Practical Innovation does not squash creativity; it directs it, empowers it, facilitates it and makes it real. This is not business as usual for most organizations accustomed to a less disciplined approach to innovation. With Practical Innovation, the entire organization must be aligned and enabled to deliver innovation. It cannot be a siloed function, and it must be measured against its ability to drive the overall corporate growth strategy all the way from ideation through realization.

North Highland recommends a four-step approach to begin driving top-line growth and operational excellence through Practical Innovation:

1. Start where you are

  • Face the facts: Conduct a situation assessment that encompasses the competitive landscape, market, and customers/users.
  • Know thyself: Conduct an organizational assessment that encompasses financials, capabilities, orthodoxies, and culture. Who do you want to be? Why do you want to innovate? Who should be involved and when? 

2. Stand in the future

  • Be the customer: Identify key pain points, including proprietary insights and unmet, important, and growing needs.
  • Build scenarios: Project trends into the future—technical, consumer/user, regulatory, industry, and more. Explore design opportunities based on those trends and insights into customer needs and preferences.
  • Synthesize inputs: Reframe the situation, then abstract and reapply insights in iterations that continuously refine your understanding of the opportunity.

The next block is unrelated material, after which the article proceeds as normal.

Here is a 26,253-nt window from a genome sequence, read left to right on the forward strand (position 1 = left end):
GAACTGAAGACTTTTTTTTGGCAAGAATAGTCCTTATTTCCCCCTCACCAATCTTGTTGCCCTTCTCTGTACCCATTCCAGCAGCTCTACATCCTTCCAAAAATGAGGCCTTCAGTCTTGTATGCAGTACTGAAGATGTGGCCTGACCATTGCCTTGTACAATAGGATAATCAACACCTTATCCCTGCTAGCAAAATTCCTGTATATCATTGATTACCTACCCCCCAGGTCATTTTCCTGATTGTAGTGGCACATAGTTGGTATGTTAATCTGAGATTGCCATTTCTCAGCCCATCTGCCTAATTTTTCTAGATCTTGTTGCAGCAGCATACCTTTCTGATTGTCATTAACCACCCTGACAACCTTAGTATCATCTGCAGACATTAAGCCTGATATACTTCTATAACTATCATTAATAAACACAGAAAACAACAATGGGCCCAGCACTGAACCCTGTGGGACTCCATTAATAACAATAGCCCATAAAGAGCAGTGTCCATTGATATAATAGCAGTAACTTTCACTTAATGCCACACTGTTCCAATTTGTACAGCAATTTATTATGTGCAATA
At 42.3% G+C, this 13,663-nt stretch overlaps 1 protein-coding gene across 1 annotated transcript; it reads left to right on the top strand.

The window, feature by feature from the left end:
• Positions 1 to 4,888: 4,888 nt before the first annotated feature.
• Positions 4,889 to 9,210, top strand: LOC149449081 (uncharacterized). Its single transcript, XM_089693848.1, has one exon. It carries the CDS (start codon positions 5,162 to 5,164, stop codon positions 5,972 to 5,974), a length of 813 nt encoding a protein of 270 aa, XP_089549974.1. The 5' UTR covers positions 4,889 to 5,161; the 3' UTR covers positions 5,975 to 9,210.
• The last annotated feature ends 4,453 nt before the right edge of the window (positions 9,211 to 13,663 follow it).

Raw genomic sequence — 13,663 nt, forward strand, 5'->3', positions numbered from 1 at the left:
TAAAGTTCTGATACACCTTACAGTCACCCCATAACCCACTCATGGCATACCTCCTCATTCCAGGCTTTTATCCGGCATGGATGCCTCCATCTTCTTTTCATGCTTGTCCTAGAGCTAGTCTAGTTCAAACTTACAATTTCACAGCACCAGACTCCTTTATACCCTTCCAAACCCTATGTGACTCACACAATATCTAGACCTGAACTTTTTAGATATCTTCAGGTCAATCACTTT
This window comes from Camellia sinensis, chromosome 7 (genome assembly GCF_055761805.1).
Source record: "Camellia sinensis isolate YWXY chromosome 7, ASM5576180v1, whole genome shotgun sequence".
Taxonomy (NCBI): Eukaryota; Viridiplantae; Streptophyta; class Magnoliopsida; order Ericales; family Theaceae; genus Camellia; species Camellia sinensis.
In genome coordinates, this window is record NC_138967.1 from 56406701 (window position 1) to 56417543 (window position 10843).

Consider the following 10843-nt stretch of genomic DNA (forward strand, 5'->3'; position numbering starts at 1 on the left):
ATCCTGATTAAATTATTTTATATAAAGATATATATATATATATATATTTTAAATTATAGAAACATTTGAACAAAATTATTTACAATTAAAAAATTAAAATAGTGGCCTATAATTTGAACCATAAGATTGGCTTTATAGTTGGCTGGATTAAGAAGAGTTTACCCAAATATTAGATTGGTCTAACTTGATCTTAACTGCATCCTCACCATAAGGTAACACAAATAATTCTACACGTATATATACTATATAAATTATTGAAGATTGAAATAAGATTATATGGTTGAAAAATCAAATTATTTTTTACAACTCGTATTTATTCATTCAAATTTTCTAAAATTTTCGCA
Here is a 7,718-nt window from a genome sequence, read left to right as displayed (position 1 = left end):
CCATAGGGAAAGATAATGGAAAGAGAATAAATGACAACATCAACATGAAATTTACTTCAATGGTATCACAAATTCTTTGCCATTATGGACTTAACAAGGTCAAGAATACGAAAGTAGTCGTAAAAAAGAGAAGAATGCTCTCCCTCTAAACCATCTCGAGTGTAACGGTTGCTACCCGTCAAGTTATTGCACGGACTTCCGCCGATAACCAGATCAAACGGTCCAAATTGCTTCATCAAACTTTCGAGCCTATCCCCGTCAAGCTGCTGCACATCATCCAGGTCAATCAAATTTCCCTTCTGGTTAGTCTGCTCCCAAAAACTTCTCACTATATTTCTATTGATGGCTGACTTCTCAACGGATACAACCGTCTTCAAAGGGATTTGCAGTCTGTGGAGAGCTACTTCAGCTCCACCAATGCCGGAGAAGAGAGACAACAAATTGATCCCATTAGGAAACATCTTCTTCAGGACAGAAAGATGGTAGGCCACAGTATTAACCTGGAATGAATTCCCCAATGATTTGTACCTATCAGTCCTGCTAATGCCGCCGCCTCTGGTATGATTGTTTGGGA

3. Pick a focus area

  • Act as one firm: Align ambitions. What kind of innovation is the organization focused on and where do adjustments need to be made to align to that innovation type?
  • Make smart bets: Choose a direction and find an area of ascending importance.
  • Create the vision: Frame opportunity spaces. Scope it big enough, tuned to your ambition.
  • Share well with others: Declare intent and communicate internally and with select outsiders.

4. Connect the dots

  • Align actions to intent: Focus your project portfolio and identify currently aligned capabilities / initiatives. Pivot current initiatives toward the focus area, stop initiatives that are off focus, and start one or two new, on-focus initiatives.
  • Refine and / or pivot: Manage your project portfolio, sensing, monitoring, and adjusting as needed.
  • Organizations that focus on innovation consistently deliver shareholder value above that of the general marketplace.4 Taking a measured approach that leverages both discipline and creativity, from strategy development through execution, allows the organization to make innovation not only practical but profitable as well.

1. North Highland market research, June 2016.
2. Capturing Creativity,” Robert Epstein PhD, Psychology Today July/Aug 1996.
3. North Highland market research, June 2016.

4. Design Management Institute.

To learn more, contact:

Tina Ehrig
Global Strategy & Performance Improvement Lead